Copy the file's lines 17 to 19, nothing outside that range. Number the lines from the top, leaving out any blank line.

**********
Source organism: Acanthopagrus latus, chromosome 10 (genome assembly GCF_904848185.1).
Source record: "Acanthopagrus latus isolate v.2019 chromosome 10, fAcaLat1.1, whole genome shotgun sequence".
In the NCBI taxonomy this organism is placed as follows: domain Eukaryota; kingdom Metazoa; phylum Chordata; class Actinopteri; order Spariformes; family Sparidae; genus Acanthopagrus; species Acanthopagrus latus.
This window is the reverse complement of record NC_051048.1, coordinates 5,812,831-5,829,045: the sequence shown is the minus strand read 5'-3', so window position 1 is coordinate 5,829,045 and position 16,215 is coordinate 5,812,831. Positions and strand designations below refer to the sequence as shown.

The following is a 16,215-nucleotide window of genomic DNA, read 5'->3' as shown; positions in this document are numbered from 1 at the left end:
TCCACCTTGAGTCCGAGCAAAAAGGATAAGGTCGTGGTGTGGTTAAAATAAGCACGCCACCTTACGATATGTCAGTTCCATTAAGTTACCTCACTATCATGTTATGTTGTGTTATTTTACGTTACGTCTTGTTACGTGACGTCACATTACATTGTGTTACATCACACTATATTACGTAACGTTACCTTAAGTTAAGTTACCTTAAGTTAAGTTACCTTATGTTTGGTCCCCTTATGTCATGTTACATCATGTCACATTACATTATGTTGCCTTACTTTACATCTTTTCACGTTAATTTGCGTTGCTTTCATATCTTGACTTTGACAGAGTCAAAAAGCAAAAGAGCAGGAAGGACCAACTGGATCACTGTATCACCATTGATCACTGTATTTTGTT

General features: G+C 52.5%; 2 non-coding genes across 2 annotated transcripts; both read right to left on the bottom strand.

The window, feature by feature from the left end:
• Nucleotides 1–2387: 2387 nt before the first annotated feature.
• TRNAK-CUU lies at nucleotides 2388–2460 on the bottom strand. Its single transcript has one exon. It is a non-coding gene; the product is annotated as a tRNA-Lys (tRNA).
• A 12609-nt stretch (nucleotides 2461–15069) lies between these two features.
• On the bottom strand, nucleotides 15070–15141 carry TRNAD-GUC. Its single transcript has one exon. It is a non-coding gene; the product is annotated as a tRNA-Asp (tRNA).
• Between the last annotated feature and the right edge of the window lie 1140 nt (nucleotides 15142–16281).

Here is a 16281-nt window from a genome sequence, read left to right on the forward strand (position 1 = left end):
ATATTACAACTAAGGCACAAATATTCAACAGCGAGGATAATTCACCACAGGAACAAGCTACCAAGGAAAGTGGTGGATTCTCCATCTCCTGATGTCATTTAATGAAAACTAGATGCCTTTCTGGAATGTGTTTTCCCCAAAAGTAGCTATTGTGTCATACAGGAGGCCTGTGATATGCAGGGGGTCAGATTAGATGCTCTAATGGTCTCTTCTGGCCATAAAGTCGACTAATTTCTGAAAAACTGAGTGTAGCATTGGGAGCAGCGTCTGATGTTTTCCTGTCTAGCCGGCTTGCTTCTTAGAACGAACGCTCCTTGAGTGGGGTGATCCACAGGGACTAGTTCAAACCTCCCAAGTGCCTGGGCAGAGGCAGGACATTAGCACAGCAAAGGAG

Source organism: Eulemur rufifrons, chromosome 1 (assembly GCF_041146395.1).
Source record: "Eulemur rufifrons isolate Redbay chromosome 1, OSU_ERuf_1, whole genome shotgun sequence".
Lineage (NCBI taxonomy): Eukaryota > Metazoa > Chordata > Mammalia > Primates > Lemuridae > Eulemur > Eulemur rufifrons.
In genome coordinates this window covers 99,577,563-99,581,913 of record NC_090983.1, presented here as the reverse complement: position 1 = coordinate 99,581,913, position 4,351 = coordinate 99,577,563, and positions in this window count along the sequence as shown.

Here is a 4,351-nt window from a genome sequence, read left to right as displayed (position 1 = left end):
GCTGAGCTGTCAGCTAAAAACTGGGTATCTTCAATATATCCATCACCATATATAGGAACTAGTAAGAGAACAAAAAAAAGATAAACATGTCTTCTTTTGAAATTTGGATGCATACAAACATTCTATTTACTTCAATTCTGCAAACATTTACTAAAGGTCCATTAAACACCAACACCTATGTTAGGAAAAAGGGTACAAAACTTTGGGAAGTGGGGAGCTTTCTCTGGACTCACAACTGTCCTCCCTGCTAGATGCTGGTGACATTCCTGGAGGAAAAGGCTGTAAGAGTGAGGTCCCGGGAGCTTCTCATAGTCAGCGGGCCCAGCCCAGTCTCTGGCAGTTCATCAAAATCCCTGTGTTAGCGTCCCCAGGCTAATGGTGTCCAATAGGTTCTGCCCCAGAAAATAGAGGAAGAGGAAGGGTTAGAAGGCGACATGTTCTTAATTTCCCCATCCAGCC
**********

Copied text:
Source record: "Eulemur rufifrons isolate Redbay chromosome 1, OSU_ERuf_1, whole genome shotgun sequence".
Lineage (NCBI taxonomy): Eukaryota > Metazoa > Chordata > Mammalia > Primates > Lemuridae > Eulemur > Eulemur rufifrons.
In genome coordinates this window covers 99,577,563-99,581,913 of record NC_090983.1, presented here as the reverse complement: position 1 = coordinate 99,581,913, position 4,351 = coordinate 99,577,563, and positions in this window count along the sequence as shown.